A safer future: Victoria’s Road Safety Strategy 2021 – 2030

A safer future: Victoria’s Road Safety Strategy 2021 – 2030

This month marks momentous steps that have been taken in an ongoing journey to improve road safety and eliminate all road deaths in Victoria. As we take a moment to remember the 211 lives lost on Victorian roads last year, it is clear that we still have miles to go in improving road safety to avoid these preventable deaths. 

Last week we saw landmarks and bridges across Victoria lit up in yellow and drivers travelling with headlights on all day to shine a light on road safety for the National Road Safety Week which recognises the devastating impact that road trauma has on the community.

That momentum is carried forward this week to an annual campaign by the Australian Road Safety Foundation (ARSF) for a “Fatality Free Friday” this Friday, 28 May 2021, to increase community awareness around road safety. Together we can help them realise their goal of having a Fatality Free Friday by taking extra caution on the roads this Friday.

However, the most significant progress in this area has been the Victorian government’s launch of the Victorian Road Safety Action Plan 2021 – 2023, the first step in the Victorian Road Safety Strategy 2021 – 2030. This Strategy broadly commits our State to an ambitious goal of halving road deaths by 2030 and ultimately eliminating all road deaths by 2050. The first Road Safety Action plan in particular focuses on groups that are over-represented in deaths and serious injuries on our roads each year including motorcyclists, the elderly, pedestrians and those who work on the roads.

The Victorian Budget 2021/22 demonstrates its commitment to prioritising the safety of its road users by investing $358.8 million over four years to realise this plan, and includes the building of new safety infrastructure as well as launching new programs to increase public awareness and protect these vulnerable road users.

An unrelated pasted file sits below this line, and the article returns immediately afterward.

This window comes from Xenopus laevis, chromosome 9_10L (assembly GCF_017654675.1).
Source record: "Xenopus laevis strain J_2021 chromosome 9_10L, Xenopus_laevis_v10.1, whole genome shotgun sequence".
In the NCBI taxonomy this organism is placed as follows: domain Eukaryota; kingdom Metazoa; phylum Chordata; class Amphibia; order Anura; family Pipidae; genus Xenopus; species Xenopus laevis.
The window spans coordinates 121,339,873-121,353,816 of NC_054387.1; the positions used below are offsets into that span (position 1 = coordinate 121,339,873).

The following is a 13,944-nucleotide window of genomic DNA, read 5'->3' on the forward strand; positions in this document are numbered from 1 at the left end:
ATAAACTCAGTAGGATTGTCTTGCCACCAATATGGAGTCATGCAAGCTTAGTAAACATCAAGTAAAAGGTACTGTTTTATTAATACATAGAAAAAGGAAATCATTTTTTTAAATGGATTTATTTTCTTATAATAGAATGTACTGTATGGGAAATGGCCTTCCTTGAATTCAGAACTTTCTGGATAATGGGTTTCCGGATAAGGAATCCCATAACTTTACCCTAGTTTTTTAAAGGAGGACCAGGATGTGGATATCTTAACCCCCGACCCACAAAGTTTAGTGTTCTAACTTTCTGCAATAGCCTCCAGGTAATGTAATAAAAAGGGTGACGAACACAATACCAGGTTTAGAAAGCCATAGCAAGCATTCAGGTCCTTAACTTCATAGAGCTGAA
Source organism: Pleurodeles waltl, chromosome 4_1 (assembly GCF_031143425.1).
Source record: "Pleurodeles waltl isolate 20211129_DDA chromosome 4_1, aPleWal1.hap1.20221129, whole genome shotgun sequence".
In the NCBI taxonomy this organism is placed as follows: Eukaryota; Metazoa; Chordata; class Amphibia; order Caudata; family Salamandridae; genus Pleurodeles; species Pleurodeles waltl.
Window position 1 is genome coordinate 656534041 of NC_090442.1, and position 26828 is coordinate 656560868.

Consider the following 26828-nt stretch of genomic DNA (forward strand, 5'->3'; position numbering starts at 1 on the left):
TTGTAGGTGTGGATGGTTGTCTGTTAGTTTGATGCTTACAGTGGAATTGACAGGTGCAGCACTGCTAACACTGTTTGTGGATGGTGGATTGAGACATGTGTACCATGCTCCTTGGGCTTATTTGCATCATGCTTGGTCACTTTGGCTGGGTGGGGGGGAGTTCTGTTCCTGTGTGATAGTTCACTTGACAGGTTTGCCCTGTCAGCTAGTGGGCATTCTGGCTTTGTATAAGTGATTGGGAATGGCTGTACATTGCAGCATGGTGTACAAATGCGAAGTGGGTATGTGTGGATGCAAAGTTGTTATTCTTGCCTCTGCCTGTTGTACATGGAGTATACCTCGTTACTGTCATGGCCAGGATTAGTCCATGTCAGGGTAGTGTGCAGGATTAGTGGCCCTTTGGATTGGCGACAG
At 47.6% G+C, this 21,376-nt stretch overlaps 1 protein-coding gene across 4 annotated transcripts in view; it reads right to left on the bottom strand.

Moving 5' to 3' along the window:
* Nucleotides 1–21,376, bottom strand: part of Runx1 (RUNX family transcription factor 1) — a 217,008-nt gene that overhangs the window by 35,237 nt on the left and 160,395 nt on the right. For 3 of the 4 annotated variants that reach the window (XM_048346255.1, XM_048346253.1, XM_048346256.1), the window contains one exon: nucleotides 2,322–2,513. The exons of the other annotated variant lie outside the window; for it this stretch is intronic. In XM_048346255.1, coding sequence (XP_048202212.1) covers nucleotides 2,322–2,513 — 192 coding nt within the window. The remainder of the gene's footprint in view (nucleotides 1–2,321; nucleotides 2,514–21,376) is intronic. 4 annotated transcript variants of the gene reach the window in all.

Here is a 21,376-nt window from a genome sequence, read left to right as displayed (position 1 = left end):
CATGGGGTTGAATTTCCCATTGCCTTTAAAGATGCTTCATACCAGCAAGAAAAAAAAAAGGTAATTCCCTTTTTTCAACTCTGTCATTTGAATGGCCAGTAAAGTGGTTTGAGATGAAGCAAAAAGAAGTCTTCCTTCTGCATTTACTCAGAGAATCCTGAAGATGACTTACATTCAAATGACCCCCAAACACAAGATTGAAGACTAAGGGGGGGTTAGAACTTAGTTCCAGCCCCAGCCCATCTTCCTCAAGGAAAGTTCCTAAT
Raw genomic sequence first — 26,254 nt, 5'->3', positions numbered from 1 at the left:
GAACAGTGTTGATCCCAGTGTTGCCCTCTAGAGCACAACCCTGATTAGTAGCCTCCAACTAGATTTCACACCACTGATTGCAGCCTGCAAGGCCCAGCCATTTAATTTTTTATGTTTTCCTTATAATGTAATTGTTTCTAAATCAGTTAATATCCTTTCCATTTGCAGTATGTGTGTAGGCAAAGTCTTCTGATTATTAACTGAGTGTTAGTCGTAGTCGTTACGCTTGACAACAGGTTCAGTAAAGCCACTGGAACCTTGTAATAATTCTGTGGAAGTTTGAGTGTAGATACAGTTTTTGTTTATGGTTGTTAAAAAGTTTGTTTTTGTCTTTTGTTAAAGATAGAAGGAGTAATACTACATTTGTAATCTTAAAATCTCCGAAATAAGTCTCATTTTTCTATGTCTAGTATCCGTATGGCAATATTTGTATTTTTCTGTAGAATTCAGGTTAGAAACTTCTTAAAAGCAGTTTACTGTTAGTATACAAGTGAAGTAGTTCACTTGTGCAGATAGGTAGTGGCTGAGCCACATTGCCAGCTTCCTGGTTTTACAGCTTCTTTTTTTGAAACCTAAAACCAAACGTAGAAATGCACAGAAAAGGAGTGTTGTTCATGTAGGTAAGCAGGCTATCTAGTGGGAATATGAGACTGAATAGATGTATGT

These programs include new AI-enabled high resolution camera systems targeting illegal mobile phone use and absence of seatbelts, an increase in mobile speed cameras, programs to replace older unsafe vehicles with safer replacements and extensive roll outs of life-saving infrastructure such as rope barriers and rumble strips throughout regional Victoria.

However, there is a limit to the effectiveness of these programmes without the cooperation of all Victorians. As the Minister for Roads and Road Safety, Ben Carroll has said, “I won’t accept that someone not making it home to their family is an inevitable part of using our roads – it’s why we’re making the investments to reduce the heartbreak that too many Victorian families still experience…This Strategy sets out our next 10 years of work to make our roads, vehicles and journeys as safe as possible – but we cannot do this alone. We need all Victorians to make the right choices to keep them and other road users safe.

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